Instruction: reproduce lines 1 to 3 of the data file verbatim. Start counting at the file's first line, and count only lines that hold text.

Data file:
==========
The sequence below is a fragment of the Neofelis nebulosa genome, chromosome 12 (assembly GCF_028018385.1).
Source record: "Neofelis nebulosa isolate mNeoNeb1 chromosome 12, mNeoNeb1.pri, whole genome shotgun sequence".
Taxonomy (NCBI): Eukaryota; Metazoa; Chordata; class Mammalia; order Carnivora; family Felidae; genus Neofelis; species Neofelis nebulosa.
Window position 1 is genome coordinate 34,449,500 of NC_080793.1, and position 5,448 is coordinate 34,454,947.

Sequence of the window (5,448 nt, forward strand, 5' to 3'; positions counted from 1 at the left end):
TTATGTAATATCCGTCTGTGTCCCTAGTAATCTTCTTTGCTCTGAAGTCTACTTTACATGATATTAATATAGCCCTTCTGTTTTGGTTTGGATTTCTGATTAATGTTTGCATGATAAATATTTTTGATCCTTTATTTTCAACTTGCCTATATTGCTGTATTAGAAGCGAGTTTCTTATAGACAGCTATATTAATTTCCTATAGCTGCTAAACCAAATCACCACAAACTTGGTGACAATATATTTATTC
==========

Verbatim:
The sequence below is a fragment of the Neofelis nebulosa genome, chromosome 12 (assembly GCF_028018385.1).
Source record: "Neofelis nebulosa isolate mNeoNeb1 chromosome 12, mNeoNeb1.pri, whole genome shotgun sequence".
Taxonomy (NCBI): Eukaryota; Metazoa; Chordata; class Mammalia; order Carnivora; family Felidae; genus Neofelis; species Neofelis nebulosa.